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Nizami – Makhzanol Asrar (The Treasury of Mysteries) – from The Second Seclusion 02

Identifier

025980

Type of spiritual experience

A description of the experience

THE SECOND SECLUSION

The fruit of the second seclusion

780. Life spent on that carpet, woven in eternity, is spent profitably

781. The ear congratulates it on that work, and the eyes read in it songs of adoration.

782. The laughter of its beauties saddens sweetness; sight takes collyrium from the eyes of the fair gazelles.

783. There my beloved, like the moon, dressed in Muslin, has broken my heart like a reed.

784. The moon which had cast away the night, had on that night remained until daybreak.

785. When the arrows of her airs and graces flew swiftly, the soul came forward as her target, kissing the ground.

786. Her light filled the eyes of the candle with tears; jealousy of her beauty ulcerated the eye of the lamp.

(67) 787. The heart accepted in good faith every oppression of her tyranny as a sign of blessing.

788. At, times, she was the verdure and I the stream of water; and at times. I was the bleacher and she the sun.

789. I have no knowledge of that fruit of which I partook on that night.

790. How could I have known that the Dew moon, whose girdle is light, would keep away from her lovers?

79L. She was in love with her own lover; her desire was a hundred times greater than mine.

792. The heart in its desire says: "What harm could have come to our day, had it not burnt the veil of our night.

793. "And had it made the night safe, that it might have endured to the day of resurrection?"

794. I search everywhere for the light of that night which was like the sun, and do not find it even in my dreams.

795. I have had happiness only on that night; I have had no happy night since it bade me farewell.

796. Since then I call upon God every night, praying That He may grant me that same vision.

797. That was a clear day, not a dark night. It was night, but the night of the Ascent to Heaven.

798. The moon, digging out rubies from the mine of heaven, dies every night of desire for that night.

799. The day, which is the sworn enemy of the night, yearns also for that same night.

(68) 800. I was carefree, when suddenly the sun, brandishing its sword, came in down the path of the dawn.

801. The fire of the sun caused water to flow from my eyes on to my body.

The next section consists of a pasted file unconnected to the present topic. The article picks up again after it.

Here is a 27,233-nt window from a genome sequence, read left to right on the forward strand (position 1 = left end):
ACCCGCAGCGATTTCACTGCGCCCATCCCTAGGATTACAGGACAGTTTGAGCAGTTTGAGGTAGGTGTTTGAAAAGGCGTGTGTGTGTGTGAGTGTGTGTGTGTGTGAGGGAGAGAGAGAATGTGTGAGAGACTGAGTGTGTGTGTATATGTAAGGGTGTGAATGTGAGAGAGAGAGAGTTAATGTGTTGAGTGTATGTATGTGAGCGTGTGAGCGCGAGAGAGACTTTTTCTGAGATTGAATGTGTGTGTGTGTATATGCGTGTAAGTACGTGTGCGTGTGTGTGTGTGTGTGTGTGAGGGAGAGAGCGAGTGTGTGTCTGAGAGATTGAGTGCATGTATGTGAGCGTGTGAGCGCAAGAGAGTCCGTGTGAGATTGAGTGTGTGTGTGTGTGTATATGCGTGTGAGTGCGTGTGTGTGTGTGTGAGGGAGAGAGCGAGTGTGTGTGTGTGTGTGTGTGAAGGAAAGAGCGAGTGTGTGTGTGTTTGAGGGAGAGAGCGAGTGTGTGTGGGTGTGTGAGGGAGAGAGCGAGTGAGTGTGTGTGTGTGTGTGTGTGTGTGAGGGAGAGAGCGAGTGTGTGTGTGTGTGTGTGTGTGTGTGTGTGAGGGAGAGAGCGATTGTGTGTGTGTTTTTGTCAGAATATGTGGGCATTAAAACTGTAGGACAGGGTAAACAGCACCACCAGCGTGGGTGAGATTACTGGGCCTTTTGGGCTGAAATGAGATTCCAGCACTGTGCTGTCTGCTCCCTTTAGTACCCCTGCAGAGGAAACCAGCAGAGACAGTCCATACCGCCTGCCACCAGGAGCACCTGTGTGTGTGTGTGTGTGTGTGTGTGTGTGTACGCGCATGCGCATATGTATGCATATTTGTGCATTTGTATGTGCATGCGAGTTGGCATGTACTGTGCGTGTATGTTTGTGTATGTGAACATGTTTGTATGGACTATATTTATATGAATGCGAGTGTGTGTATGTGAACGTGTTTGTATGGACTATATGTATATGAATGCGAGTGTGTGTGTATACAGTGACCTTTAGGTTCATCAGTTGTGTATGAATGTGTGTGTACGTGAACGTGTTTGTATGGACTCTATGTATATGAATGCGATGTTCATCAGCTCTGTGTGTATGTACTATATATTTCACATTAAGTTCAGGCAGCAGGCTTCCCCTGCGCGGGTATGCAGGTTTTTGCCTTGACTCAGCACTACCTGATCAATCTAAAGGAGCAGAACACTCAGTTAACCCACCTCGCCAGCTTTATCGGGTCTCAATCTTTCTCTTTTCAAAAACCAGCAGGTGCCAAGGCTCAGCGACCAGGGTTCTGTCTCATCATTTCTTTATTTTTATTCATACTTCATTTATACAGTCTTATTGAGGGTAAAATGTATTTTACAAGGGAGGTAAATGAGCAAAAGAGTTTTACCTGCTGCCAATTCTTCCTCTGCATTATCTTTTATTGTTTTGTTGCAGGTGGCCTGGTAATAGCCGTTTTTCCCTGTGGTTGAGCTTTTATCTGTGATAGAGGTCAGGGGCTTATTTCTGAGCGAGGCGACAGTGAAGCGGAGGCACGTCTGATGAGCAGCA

802. The clouds came to the garden playfully, cleansing the garments of the sun.

803. At this well-spring of the dawn, many vessels such as thou and I have been broken.

804. Heaven had gilt the pure silver of its stars with the golden leaves of the sun.

805. The sleeping Dawn awoke swiftly with a dagger in her hand, prepared to shed blood.

806. I threw down my shield on her battle-field and made my soul my shield against her dagger.

807. To kill me, Dawn sprang from the stream, killing the thirsty one and destroying the bridge.

808. A voice cried from my desolation, saying: "Oh Dawn, is this my punishment?

809. "Formerly, when I had a companion, I had many candles to lighten my darkness.

810. "What did I gain from that night and that candle which departed from me? They vanished as though they had never been there.

811. "Sting him who ate thy honey; destroy him who humbled thee.

(69) 812. "Destroy the strong, because that is permissible; to destroy the weak is easy."

813. When the Dawn saw my weeping, she shed tears of blood on the morn in sympathy.

814. The harvest of the day was burnt by my sorrow. The source of the sun was saddened by my sighing.

815. In spite of all my suffering, heaven gave me hope. The snake of the night gave me the bead of the sun.

816. I know not how I felt the effect of the light of the dawn, though I knew it.

817. He who found the road to this moving cradle, found more than the light of the dawn.

818. Oh thou, whose days of pleasure have shamefully blackened the face of thy nights,

819. I who have described this night, have described it from personal experience.

820. The night is the curtain of solitude; the candle is the jewel of vision.

821. The aloe-wood and the rose-water are the groans and the tears of the weary.

822. All the beauty of that seat of honour was the light of the Night of Power.

823. Who under this heaven is trusted with the secrets veiled by the curtain of solitude?

824. The dawn which has learnt to be like a moth, has never seen a more beautiful candle.

825. Strive to be burnt by that candle, so that, like Nezami, thou mayest reach the light.

The source of the experience

Nizami

Concepts and Symbols used in the text or image

Activities

Observation contributed by: Francis Keeble